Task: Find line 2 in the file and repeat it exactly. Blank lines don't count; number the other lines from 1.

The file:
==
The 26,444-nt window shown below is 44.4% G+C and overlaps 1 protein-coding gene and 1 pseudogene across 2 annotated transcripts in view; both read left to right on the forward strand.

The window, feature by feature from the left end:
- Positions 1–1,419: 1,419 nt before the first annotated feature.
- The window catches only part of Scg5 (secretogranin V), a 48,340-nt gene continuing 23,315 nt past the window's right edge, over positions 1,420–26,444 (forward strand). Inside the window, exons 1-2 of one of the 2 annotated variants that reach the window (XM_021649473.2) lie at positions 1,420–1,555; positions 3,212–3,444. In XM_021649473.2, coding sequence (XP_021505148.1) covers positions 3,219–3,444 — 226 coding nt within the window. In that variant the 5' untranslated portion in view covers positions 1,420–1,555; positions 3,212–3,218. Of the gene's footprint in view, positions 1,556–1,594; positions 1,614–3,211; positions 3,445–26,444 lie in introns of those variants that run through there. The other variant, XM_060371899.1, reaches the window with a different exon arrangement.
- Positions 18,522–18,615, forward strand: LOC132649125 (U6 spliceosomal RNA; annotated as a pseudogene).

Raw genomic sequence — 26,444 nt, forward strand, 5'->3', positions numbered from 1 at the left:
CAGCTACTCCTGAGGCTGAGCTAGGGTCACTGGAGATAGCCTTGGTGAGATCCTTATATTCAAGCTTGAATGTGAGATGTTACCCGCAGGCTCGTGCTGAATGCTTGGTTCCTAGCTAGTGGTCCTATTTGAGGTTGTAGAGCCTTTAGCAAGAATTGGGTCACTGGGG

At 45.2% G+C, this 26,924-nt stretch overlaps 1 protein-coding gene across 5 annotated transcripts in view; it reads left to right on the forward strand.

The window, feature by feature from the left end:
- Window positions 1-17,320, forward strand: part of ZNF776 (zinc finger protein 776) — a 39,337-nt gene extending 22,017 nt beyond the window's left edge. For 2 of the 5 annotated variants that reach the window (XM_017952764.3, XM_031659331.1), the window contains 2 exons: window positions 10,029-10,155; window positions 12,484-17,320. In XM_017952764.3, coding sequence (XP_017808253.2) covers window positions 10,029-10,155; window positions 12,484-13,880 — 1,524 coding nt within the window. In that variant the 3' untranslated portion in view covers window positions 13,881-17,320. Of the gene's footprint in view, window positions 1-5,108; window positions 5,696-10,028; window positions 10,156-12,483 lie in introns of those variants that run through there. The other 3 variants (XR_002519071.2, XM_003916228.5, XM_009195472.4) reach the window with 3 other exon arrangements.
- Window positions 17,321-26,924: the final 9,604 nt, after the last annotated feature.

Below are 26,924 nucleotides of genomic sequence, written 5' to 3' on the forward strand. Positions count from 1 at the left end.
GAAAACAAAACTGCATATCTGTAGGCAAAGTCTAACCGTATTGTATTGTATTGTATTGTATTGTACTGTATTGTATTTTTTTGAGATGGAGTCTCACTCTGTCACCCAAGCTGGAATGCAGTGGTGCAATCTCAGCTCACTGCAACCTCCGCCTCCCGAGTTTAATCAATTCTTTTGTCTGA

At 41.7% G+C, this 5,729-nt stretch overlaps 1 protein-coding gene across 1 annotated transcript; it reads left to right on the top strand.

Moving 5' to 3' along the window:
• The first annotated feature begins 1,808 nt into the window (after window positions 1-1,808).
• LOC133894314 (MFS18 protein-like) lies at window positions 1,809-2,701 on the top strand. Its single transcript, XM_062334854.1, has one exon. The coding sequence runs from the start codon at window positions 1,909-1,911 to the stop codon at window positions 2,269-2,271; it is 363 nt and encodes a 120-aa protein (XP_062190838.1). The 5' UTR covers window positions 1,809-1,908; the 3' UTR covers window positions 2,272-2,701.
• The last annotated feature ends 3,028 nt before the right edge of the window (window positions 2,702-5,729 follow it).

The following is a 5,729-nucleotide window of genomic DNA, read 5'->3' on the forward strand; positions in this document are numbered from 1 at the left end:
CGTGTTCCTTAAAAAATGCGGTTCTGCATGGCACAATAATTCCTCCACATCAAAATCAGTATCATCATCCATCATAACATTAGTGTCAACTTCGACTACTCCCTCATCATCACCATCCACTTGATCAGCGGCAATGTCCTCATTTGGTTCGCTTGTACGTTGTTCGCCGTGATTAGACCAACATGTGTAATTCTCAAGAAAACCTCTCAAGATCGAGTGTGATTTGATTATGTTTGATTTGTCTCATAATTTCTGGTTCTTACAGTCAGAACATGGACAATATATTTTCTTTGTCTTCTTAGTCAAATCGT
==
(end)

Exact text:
The window, feature by feature from the left end: